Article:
TT#024 - What you can learn from a $250k/yr Etsy business...

Aug 16, 2022
TT#024 - What you can learn from a $250k/yr Etsy business...

My wife beat me to online solopreneurship.

10 years ago, she was generating more than $250k in sales making custom bedding for little girls on Etsy.

In fact, she had:

  • Hundreds of 5-star reviews.
  • A waiting list of prepaid orders 6 months long.
  • And pictures of her work that went viral with no promotion. 

The thing is, her business was successful for the same reasons most businesses are successful. 

This week, I'll share 3 business lessons we can all learn from a wildly successful Etsy shop.

I'll also share one terrible piece of advice I gave her that you can also learn from. 

Lesson 1: Do what you love

My wife loved what she was doing.

She'd get giddy brainstorming and testing how different fabrics looked together. She could lose track of time laying patterns out on the floor. And sewing was almost like meditation for her. 

Her job gave her energy.

Custom bedding wasn't a "passion," or part of a mission she had in life. But she loved doing it, and that's why building this business was relatively easy for her.

There's a big difference between work you "can do" or work you're good at, and the work you love doing.

Takeaway:

When you start building your business online, it's tempting to sell whatever you can. But if you don't sell a service you love delivering, it will almost certainly lead to burnout, resentment, and a lack of commitment. 

Lesson 2: Riches in the niches

My wife's audience could be best described as mothers that had:

  • Daughters that were less than 10-years-old
  • Upper-middle-to-high household income
  • A preference for bold designs & patterns
  • A "premium buyer" mindset

Did everyone love her products? Nope.

But they weren't made for everyone. She made them for a specific segment of women that had to have them.

That's why they'd pay 5x what they'd pay elsewhere and wait 6 months to get their product! It's also why she still gets requests to do work a decade later.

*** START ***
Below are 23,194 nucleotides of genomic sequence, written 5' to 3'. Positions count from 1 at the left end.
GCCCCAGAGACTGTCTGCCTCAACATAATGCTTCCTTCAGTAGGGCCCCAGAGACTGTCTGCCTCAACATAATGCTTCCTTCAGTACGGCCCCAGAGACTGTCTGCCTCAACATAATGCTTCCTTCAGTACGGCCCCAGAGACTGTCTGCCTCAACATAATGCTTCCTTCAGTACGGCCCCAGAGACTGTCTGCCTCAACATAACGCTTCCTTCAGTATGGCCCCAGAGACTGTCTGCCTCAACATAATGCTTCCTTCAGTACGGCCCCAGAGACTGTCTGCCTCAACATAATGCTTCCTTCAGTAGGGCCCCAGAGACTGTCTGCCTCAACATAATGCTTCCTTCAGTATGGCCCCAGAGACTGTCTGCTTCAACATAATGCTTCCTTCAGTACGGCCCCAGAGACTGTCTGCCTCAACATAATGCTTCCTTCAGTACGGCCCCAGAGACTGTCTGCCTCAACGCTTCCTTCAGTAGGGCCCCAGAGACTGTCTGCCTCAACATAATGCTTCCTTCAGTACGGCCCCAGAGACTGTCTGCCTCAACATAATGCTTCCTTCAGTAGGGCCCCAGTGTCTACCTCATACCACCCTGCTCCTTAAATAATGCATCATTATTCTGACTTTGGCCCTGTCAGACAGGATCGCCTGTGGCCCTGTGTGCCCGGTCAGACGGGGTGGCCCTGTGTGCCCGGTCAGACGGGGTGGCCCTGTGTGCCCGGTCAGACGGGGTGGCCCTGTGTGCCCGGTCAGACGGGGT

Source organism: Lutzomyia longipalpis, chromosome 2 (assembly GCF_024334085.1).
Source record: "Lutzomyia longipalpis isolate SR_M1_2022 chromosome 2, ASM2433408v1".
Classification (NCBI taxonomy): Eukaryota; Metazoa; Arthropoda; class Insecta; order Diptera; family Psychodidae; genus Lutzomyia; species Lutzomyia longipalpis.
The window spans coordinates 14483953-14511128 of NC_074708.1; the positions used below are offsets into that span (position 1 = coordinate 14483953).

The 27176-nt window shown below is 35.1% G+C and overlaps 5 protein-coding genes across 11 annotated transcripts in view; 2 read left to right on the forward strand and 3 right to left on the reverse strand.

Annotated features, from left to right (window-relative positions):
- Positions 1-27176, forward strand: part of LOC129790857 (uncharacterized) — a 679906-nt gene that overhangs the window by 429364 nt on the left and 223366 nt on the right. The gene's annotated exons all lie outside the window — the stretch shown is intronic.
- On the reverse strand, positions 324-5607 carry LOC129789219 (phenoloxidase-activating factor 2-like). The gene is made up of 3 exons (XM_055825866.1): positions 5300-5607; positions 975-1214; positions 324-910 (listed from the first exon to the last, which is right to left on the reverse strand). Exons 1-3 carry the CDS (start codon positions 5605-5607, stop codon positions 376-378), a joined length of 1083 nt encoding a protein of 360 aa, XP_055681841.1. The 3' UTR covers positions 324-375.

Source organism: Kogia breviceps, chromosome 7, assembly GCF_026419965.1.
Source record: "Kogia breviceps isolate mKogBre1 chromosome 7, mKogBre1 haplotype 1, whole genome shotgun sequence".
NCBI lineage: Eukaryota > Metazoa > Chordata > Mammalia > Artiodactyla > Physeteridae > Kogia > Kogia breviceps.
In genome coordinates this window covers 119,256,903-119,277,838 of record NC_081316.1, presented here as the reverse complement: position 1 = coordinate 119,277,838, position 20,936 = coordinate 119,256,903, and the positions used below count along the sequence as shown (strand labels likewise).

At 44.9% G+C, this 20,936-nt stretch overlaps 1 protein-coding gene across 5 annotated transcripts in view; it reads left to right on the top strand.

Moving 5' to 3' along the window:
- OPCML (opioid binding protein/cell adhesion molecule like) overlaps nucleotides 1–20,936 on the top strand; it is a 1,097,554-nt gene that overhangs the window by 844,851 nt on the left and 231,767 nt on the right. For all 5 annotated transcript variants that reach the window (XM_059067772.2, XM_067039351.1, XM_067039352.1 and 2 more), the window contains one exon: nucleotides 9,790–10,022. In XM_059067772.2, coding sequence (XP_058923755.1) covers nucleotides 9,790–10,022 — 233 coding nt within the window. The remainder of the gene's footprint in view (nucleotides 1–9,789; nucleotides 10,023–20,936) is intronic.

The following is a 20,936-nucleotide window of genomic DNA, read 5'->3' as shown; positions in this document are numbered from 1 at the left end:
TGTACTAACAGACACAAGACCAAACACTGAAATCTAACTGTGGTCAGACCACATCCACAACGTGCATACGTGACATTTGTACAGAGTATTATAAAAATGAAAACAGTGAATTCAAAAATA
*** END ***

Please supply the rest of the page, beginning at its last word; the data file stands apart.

If she'd tried making her products appeal to everyone, they would've lost the very essence of what made them a "must have" for her target market.

Takeaway:

Finding the small market you are most aligned with (and can help most) is how you establish yourself as an expert. Experts get paid more. And the more you try to appeal to everyone, the less you appeal to who you want to work with most.

Lesson 3: Charge what you deserve

My wife ended up charging a significant premium for her products. And she deserved it. She was meticulous with details and didn't compromise quality on a single stitch.

She didn't always charge a premium, though. And her business nearly blew up because she didn't increase them quickly enough.

Starting out, she had no reviews or real proof of how good she was, so she underpriced her products. That made sense to get some initial sales and traction.

But as the sales and reviews stacked up, she only increased her prices a little here and there.

It wasn't long before she ended up buried with unprofitable work.

When her waitlist reached 6 months, she went on to increase her prices by more than 400%.

You know what happened to her waitlist?

Not a damn thing.

The number of people that didn't want to pay that much and wait that long got replaced by people that did. Plus, she found the latter group of customers far easier to work with.

Takeaway:

You have an obligation to be profitable. Don't sell yourself short. Ignore the little voice in your head that talks you out of increasing prices when you know you should. And don't forget that as you increase your prices, you need fewer sales to create the same amount of revenue.

The worst advice I gave her...

While we weren't married yet, my soon-to-be-wife wasn't ashamed to ask for me help. And, as an opinionated entrepreneur, I'd offer my input... based on my biases.

The worst piece of advice I offered her?

To turn this solopreneur shop she enjoyed running into a business that could scale.

I figured, if people are willing to pay that much and wait that long for what you're selling... you need to systematize everything and scale things, right?

Hire a few employees, outsource the work, and start figuring out how to 100x this thing!

Guess what?

She did. And she learned that she didn't like managing people, liked doing the work, and didn't want to even 10x this thing.

Takeaway:

Take a deep, honest look at what you're doing to identify the work that gives you energy, and the work that drains it. Be honest with yourself. Do you want to create a source of independent income? Or build a business? There's no "right answer." And don't let someone else's biases cloud what you know to be true. That's why I start every engagement now with a practice I call Vision Founder Fit.


There you have it: 4 lessons any entrepreneur can learn from building a business online.

Until next Tuesday, adios! 

I’m on a mission to help 10,000 Solopreneurs & Executive Freelancers discover and enjoy a new lifestyle by creating income they deserve from wherever they choose doing work they love.

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